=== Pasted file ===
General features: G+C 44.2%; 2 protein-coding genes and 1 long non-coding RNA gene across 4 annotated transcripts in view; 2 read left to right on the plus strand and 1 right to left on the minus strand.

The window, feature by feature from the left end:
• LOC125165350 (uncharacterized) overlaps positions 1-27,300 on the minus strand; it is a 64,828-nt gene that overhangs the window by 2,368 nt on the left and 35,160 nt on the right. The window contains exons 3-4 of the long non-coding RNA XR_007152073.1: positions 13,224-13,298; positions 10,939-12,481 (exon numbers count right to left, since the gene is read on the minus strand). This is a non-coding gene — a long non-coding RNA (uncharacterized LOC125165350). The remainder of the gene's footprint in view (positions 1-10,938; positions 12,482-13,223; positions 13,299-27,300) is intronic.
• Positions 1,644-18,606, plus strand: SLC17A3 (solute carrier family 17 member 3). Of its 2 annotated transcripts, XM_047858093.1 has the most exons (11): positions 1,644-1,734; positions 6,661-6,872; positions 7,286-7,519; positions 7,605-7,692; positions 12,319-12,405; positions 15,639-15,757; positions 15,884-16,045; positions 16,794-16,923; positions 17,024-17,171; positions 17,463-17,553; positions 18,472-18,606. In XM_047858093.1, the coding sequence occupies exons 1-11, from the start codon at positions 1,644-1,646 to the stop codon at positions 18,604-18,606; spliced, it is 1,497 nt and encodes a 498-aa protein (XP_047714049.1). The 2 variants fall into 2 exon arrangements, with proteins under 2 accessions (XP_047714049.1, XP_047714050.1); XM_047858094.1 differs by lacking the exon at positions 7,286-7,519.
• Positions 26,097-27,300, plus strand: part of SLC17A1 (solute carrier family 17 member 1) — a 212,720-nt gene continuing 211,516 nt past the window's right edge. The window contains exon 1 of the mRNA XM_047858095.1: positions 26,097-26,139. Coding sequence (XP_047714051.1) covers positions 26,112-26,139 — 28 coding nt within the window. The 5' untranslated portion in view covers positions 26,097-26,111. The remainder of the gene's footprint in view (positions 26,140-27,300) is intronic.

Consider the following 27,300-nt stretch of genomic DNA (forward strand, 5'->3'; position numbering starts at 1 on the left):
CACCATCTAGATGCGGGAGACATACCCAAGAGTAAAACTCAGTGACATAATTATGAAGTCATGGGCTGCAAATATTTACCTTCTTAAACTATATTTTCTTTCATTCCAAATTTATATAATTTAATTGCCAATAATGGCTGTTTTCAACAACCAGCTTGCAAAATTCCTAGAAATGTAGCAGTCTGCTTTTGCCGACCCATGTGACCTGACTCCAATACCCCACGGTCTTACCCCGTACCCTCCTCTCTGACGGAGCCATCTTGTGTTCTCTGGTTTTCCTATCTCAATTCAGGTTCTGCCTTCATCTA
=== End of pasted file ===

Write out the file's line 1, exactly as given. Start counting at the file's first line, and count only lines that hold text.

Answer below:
General features: G+C 44.2%; 2 protein-coding genes and 1 long non-coding RNA gene across 4 annotated transcripts in view; 2 read left to right on the plus strand and 1 right to left on the minus strand.